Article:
Tour for Muggles and Dreamgirls

On July 25, my class went on a Harry Potter tour and went to the Savoy Theatre to watch the show Dreamgirls.

First we went on the tour, which was by far the best tour.  I was a little apprehensive at first because I am not a big Harry Potter fan, but I was pleasantly surprised.  The tour guide not only gave us Harry Potter history but also some history of London, Sherlock, and Skyfall as well.  The tour guide was amazing, and was very knowledgeable about the topic.  She was able to talk clearly and loudly over the wind, which was really bad that day.  All and all I was blown away by the tour.  I would recommend this to anyone traveling to London who has an interest in Harry Potter or just filming techniques in general.

That night we went to see Dreamgirls at the Savoy theatre.  I enjoyed the musical, but it was not the best I have seen.  Some aspects made me think I was watching some amateur theatre.  Throughout the performance it did get better.  My favorite characters would probably be Effie and Jimmy.  The woman who played Effie was exceptional, but I still love Jennifer Hudson’s performance from the movie.  The man that played Jimmy captured the character perfectly.  There were even moments when I though James Brown was actually on stage (Jimmy is based off of James Brown).  Personally all the actors were good but I didn’t care for the man that played Curtis.  To me his voice wasn’t that great, it was good don’t get me wrong but I felt like he was having to strain to reach some notes. I enjoyed it, but now that I have seen it once I don’t think I have a desire to go see it on stage again.


The Tower of London and Jack the Ripper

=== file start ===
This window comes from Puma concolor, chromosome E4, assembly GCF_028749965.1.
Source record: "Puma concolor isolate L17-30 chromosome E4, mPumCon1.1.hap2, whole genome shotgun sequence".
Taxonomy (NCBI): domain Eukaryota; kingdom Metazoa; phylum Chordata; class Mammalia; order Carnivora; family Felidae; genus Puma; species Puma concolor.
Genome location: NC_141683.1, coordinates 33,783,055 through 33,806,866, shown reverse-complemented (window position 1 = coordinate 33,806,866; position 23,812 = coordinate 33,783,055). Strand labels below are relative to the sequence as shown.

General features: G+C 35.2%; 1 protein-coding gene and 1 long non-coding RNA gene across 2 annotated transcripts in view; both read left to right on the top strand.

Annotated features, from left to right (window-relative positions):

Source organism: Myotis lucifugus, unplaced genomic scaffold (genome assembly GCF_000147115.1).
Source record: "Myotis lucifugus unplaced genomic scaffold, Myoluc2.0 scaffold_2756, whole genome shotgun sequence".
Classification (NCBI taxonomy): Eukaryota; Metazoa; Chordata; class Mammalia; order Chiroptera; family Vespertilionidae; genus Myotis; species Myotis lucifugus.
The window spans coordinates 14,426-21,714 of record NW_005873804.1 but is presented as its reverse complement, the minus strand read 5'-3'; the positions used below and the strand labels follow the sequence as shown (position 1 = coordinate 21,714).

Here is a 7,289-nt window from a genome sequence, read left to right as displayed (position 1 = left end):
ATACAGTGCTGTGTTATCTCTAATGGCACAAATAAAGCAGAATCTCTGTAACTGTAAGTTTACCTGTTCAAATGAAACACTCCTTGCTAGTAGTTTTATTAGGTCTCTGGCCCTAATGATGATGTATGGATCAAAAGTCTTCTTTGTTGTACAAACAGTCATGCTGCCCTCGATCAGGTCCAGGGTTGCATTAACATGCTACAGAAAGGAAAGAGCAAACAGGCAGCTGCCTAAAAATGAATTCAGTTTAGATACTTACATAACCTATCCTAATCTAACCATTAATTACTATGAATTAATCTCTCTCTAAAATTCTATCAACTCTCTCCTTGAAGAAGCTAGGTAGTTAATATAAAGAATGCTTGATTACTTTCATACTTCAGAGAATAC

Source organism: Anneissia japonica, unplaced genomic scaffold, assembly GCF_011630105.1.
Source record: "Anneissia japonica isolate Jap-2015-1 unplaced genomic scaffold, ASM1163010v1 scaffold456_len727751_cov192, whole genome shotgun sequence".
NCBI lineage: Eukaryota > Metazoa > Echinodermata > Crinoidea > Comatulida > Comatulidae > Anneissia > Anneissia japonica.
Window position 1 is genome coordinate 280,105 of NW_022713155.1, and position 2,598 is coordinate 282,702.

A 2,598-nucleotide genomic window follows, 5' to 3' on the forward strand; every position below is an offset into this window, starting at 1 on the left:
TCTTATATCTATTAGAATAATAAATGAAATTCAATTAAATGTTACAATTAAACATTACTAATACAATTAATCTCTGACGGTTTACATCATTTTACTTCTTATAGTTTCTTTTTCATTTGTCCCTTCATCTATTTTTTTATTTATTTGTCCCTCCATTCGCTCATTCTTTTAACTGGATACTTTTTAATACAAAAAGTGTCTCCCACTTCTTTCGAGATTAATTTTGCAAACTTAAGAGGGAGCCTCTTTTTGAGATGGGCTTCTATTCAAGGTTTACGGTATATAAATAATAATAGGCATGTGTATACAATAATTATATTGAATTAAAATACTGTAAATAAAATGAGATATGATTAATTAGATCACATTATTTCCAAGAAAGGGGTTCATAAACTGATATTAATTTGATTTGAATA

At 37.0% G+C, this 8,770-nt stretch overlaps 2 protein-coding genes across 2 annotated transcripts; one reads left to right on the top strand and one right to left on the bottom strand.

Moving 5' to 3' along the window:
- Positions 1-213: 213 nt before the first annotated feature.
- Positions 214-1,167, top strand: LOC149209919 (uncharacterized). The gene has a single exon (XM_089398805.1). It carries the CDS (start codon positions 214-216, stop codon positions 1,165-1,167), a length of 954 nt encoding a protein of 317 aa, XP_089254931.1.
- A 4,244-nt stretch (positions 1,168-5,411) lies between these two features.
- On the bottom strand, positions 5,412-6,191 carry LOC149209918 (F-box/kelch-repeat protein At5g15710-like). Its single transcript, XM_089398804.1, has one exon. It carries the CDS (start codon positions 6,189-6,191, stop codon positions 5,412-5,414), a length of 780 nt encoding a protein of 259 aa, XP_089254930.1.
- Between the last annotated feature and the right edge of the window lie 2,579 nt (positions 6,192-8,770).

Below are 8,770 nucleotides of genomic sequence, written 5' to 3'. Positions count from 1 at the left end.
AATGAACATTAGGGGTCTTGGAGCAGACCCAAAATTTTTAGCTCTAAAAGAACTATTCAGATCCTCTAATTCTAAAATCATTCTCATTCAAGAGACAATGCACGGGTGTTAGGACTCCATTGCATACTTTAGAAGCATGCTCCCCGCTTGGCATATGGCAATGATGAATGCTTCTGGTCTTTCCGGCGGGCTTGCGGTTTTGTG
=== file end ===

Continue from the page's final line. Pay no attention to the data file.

On July 17, my class went to the Tower of London.  I have been twice before this trip, but I have to say the Tower is a place I don’t mind going back to because there is much to see.   First we went to the crown jewels which was cool, even though I had already seen them they are always so neat to see. This time I walked the entire distance of the wall, saw almost everything you could see, and I did a Yeoman Warder tour. This has been one of the best tours I have been on considering the size of the tour group. Even though the group was massive, the guide was great.  He spoke with a clear voice and he was able to be heard by almost everyone the group. The guide was also very funny and was very entertaining, he could find humor in most situations.  I really enjoyed the tour and my time at the tower, my favorite part probably being the cafe because the food never disappoints. They have awesome cake, end of story.

July 18, I went on a Jack the Ripper the walk.  It was interesting but I was a little let down.  I thought it would be a little more gruesome, but it was more like, “this is where the body was found and this was the time”.  I did like it, but it is was not what I expected. The guide was very nice, he was a very good storyteller, and gave neat facts.  He was very knowledgeable on the topic and he also took us around some cool spots around London.  He also showed us some awesome street art and cool places to grab a bite to eat. I enjoyed the tour, but it was not what I expected.

Science Museum & Victoria and Albert’s Museum

On July 10 my class went to the Science Museum and the V&A Museum.

The science museum was our first stop.  At first our professor spilt us into groups and gave us a topic that we needed to research.  My partner and I’s topic was broadcasting.  The broadcasting section was very interesting, and I learned things I never thought I would know like reasons why Brits went out and bought TVs.  The answer, they wanted to be able to watch the Queen’s coronation.  Overall I thought the Science Museum was neat, but the longer we stayed I grew a little bored. I only ventured to the second and first floors so maybe that is why I grew bored of it.  I was more focused on finding cold water because the museum was extremely hot. I would recommend it for others to check out because the museum did have a lot to offer but I just didn’t get a chance to see it all.